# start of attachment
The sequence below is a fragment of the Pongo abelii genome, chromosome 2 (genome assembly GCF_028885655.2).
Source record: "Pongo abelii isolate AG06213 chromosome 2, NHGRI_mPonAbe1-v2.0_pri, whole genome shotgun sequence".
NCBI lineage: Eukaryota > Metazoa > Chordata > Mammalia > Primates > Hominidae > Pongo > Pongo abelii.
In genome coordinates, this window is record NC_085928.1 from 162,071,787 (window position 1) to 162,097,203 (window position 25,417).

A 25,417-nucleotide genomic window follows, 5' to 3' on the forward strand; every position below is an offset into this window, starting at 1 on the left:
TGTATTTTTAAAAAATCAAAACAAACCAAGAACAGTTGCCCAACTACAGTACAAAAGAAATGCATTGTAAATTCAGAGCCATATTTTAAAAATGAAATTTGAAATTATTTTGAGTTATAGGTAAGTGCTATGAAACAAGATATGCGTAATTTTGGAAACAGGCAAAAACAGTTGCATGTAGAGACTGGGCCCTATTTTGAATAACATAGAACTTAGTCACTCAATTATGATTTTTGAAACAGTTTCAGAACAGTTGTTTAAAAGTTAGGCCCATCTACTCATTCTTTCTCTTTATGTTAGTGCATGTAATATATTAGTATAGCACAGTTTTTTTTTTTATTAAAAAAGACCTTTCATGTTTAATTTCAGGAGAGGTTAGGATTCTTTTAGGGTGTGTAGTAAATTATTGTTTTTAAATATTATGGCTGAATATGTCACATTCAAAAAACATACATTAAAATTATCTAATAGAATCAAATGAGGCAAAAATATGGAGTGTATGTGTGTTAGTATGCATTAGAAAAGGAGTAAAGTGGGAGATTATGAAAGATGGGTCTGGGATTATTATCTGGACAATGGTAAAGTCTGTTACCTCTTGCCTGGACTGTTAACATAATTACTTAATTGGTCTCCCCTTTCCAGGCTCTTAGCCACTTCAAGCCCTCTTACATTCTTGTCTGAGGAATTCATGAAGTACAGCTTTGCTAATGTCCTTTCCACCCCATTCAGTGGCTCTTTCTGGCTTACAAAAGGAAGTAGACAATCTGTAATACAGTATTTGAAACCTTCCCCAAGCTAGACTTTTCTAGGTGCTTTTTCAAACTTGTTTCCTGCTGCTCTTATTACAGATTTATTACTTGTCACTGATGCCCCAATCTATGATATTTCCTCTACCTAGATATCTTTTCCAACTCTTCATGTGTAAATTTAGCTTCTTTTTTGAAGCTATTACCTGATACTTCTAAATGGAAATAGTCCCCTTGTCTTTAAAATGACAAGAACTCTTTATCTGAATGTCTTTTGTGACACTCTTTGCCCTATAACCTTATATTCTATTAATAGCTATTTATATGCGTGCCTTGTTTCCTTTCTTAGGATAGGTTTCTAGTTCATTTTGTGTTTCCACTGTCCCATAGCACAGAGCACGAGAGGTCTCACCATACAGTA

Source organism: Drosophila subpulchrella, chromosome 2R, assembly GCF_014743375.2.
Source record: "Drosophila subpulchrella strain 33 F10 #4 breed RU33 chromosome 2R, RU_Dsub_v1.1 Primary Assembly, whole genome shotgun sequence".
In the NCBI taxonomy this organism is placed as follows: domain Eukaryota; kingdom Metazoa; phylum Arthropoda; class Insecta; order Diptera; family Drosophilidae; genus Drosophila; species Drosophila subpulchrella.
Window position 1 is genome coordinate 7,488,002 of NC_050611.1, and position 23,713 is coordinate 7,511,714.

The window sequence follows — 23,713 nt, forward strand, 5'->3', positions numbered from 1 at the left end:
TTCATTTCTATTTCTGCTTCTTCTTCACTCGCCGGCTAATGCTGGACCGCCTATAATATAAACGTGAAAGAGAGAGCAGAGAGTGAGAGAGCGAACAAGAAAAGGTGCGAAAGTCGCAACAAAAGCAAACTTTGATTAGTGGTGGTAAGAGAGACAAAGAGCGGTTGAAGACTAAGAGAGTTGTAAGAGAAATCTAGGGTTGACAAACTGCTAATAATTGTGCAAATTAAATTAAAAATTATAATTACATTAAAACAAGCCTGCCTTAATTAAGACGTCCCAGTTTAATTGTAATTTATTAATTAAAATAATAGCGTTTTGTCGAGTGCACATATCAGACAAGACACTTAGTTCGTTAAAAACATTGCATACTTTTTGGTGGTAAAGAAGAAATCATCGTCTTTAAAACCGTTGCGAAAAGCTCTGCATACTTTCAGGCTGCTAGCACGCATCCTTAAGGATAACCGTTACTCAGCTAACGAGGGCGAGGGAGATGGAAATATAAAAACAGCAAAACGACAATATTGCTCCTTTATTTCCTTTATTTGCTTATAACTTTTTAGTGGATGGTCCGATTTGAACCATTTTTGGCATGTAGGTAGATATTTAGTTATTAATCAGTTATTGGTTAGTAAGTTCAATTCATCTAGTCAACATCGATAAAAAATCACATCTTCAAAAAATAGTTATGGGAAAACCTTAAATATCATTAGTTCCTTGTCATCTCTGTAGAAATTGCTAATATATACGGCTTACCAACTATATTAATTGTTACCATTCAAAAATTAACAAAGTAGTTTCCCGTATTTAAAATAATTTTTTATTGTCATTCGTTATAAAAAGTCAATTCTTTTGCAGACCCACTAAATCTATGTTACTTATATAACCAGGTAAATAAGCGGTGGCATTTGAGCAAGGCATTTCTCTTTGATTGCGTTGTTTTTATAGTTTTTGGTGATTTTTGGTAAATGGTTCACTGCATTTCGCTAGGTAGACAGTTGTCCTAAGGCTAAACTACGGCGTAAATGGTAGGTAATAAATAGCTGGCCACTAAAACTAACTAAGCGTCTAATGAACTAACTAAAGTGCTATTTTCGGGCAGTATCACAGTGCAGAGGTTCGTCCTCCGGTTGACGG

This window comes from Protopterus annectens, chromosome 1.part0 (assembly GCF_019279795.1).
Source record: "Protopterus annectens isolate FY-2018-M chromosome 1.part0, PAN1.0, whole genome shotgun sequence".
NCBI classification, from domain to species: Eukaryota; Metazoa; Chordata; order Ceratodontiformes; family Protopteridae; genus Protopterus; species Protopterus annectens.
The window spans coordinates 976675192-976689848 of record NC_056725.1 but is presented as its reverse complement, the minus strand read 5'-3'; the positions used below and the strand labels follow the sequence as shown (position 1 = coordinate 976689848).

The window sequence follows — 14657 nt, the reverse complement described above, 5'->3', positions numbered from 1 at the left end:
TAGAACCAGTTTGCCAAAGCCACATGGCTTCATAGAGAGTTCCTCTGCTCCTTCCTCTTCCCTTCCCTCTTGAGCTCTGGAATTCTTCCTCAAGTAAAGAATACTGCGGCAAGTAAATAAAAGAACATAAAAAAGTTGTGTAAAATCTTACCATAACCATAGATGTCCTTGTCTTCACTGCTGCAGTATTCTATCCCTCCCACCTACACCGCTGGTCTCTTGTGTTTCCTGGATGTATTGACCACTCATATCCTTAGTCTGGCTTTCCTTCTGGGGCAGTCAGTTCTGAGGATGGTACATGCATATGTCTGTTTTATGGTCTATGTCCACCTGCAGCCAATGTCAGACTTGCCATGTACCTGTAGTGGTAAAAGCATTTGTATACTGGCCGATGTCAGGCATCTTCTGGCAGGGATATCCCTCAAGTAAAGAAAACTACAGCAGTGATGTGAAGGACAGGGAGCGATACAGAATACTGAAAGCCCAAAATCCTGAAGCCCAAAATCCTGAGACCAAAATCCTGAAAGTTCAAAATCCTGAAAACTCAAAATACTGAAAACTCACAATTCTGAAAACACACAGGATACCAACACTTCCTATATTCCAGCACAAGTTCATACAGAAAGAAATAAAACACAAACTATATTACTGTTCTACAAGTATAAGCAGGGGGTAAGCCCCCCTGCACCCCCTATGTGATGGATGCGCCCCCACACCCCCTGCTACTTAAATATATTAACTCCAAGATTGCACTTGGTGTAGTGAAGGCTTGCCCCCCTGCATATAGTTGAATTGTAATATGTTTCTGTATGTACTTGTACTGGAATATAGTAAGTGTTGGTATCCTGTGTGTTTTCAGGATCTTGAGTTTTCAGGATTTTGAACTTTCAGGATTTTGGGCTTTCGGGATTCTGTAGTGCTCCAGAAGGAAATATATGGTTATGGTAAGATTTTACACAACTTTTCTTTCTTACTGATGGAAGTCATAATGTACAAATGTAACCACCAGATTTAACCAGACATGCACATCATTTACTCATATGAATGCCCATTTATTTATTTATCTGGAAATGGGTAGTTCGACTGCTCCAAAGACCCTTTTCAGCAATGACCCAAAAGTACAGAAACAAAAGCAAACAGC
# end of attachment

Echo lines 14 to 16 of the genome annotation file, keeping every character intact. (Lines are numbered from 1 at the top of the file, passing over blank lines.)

Source record: "Protopterus annectens isolate FY-2018-M chromosome 1.part0, PAN1.0, whole genome shotgun sequence".
NCBI classification, from domain to species: Eukaryota; Metazoa; Chordata; order Ceratodontiformes; family Protopteridae; genus Protopterus; species Protopterus annectens.
The window spans coordinates 976675192-976689848 of record NC_056725.1 but is presented as its reverse complement, the minus strand read 5'-3'; the positions used below and the strand labels follow the sequence as shown (position 1 = coordinate 976689848).